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The Republic of Kiribati is a sovereign country in the Central Pacific Ocean. The island nation is made up of one raised-reef island, Banaba, and thirty-three atolls and reef islands, with a total land area of three hundred and ten square miles, which are dispersed over an ocean area of more than one thousand and three hundred square miles. Because the island nation straddles the equator and the 180th meridian, the International Date Line is indented to bring the Line Islands on the same day as the Kiribati Islands. The Line Islands are Kiribati's easternmost islands. Altogether, the nation of Kiribati includes the Gilbert, the Phoenix, and the Line island groups. Kiribati is the only nation that spans all four hemispheres. Because many of its atolls extend only a few feet above sea level, most of Kiribati's islands are uninhabited.

The area now known as Kiribati was first inhabited by Micronesians as early as 3000 BC or as late as 1300 AD. Over the years, invaders from Fiji, Samoa, and Tonga introduced aspects of Polynesian and Melanesian culture, and intermarriage blurred the lines of ethnicity. Europeans began visiting the islands in the 1600s, and European whaling vessels became common in the 1700s, and the 1800s brought beachcombers, traders, and missionaries to the islands. In 1892, Britain declared the Gilbert Islands as a British protectorate and appointed a commissioner who governed the islands from Butaritari, Tarawa, and Banaba, the latter of which was added to the British protectorate in 1900.

Following criticism of the conduct of a string of commissioners, in 1916 the islands were designated the crown colony of the Gilbert and Ellice Islands. The Line Islands were added in 1919, and the Phoenix Islands were added in 1937. The United States incorporated the northern Line Islands and the Phoenix Islands into its territories, which resulted in a territorial dispute. The resolution was that they became part of the Kiribati shortly after its independence, and ratified in 1983.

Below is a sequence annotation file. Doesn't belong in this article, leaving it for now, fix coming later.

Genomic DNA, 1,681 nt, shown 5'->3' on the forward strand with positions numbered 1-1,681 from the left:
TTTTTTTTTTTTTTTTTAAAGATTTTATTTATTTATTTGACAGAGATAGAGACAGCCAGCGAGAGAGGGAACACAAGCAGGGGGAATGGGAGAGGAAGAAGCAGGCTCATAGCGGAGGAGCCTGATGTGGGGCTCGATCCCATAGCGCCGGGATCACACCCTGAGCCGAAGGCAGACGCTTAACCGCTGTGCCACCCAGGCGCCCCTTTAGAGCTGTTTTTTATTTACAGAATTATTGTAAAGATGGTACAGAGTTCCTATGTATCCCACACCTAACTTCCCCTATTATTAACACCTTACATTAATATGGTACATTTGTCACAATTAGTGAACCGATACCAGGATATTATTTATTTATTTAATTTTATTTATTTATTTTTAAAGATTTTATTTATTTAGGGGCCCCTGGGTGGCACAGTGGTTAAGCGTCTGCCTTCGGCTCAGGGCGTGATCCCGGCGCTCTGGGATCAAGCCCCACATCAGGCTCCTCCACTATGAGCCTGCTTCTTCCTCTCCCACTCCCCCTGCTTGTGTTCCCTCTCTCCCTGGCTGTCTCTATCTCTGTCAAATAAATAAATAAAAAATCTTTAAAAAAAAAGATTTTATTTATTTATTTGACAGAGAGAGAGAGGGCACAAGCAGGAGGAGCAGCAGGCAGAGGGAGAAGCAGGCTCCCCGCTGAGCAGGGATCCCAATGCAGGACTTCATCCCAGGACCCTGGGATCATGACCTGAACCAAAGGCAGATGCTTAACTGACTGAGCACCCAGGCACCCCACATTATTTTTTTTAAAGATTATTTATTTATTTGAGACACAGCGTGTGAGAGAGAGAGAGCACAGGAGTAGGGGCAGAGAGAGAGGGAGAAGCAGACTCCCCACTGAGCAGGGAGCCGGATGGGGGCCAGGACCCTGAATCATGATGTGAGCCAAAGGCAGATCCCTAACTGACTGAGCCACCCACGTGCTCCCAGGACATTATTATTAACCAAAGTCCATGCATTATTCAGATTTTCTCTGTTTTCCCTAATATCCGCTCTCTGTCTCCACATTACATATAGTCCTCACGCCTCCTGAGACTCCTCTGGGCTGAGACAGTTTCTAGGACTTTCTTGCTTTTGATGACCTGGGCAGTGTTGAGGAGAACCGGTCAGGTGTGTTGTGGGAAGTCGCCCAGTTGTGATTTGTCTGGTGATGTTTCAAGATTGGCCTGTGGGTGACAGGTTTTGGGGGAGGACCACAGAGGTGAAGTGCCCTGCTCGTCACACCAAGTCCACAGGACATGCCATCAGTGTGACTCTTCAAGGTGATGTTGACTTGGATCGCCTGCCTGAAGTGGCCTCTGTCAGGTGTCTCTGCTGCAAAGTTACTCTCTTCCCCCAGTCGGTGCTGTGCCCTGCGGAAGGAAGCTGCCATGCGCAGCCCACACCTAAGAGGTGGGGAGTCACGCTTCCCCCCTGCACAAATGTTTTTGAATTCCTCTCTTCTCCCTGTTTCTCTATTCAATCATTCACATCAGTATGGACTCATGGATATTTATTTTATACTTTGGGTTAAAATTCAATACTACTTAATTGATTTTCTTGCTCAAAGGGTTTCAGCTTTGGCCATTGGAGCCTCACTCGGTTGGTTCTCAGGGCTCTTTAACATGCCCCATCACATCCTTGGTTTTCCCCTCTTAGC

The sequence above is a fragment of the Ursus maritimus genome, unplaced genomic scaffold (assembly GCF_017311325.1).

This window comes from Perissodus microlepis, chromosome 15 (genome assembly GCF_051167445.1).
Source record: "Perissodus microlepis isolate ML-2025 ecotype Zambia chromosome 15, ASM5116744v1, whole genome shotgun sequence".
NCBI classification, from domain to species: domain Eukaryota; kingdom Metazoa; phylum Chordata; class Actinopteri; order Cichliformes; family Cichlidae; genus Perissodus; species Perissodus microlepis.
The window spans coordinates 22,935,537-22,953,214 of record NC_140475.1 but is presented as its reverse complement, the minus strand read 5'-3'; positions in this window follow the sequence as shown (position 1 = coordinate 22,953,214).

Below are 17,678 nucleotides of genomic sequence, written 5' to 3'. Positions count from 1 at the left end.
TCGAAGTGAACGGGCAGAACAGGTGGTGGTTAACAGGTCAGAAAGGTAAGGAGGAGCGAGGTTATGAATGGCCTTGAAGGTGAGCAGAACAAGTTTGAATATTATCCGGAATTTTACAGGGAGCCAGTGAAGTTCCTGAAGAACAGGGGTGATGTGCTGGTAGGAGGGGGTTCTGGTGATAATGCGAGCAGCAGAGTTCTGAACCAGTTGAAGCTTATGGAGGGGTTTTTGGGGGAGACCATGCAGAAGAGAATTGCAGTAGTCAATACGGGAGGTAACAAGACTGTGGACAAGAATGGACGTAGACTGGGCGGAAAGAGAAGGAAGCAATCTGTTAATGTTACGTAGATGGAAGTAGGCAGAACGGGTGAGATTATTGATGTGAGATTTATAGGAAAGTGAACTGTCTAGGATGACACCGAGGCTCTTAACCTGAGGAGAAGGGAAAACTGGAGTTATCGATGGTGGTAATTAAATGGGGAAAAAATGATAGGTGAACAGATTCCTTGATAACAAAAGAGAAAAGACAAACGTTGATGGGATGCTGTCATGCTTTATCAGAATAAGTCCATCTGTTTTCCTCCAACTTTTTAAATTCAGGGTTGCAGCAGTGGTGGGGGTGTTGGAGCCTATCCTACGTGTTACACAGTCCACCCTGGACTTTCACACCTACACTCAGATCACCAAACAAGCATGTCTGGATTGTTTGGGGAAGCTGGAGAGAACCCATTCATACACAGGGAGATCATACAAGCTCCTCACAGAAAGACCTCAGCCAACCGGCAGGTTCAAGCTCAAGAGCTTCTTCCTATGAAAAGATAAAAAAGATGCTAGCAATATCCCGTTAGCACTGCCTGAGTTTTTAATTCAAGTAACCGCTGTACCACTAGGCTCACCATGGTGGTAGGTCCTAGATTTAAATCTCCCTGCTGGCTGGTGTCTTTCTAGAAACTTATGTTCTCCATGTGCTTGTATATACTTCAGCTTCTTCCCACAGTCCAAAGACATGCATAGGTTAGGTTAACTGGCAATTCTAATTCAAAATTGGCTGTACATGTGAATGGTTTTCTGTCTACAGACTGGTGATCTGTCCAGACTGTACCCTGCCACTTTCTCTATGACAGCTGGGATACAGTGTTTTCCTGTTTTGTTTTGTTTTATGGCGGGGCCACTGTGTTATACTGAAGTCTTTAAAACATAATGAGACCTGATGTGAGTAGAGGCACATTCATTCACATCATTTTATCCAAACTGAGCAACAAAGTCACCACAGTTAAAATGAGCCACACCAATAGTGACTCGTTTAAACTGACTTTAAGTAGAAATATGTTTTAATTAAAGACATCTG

During the Second World War, Tarawa Atoll and other islands in the Gilbert Island group were occupied by Japanese forces from 1941 to 1943. Known as the Battle of Tarawa, the expulsion of the Japanese in late 1943 was one of the bloodiest battles in the history of the US Marine Corps. During the 1950s and 1960s, both the United States and the United Kingdom used Christmas Island, a raised coral atoll in the Line Islands, for nuclear and hydrogen bomb tests.

Elements of self-rule were established on Tarawa in 1967, and the Ellice Islands were politically split up from the rest in 1975, later becoming the independent country of Tuvalu. The Gilbert Islands became independent in 1979 and, although the proper name for the Gilbert Islands is Tungaru, the new country chose to be called Kiribati to acknowledge the inclusion of islands that were not part of the Gilbert Islands chain.

Residents of Banaba have been carrying on a long-term bid to secede from Kiribati and to have their island placed under the protection of Fiji. The island of Banaba was badly damaged by phosphate mining, so the majority of its residents moved to the island of Rabi, in the Fiji Islands, in the 1940s and have attained full Fiji citizenship. Only about three hundred people remain on Banaba, and its municipal administration is based on Rabi.

Many of the islands of Kiribati have suffered greatly from erosion, and the isolated location of the islands discourages tourism although the weather is warm, its reefs are colorful, and there are many World War II shipwrecks. There are twenty-one inhabited islands in Kiribati. Climate change alarmists predict that Kiribati will be the first nation to lose its entire land area to global warming. In 2002, Kiribati passed a law allowing the government to shut down non-government newspapers. In 2013, Kiribati President Tong urged citizens to evacuate the islands and migrate elsewhere. Kiribati has the police force but no military. It relies on Australia and New Zealand for its defense.



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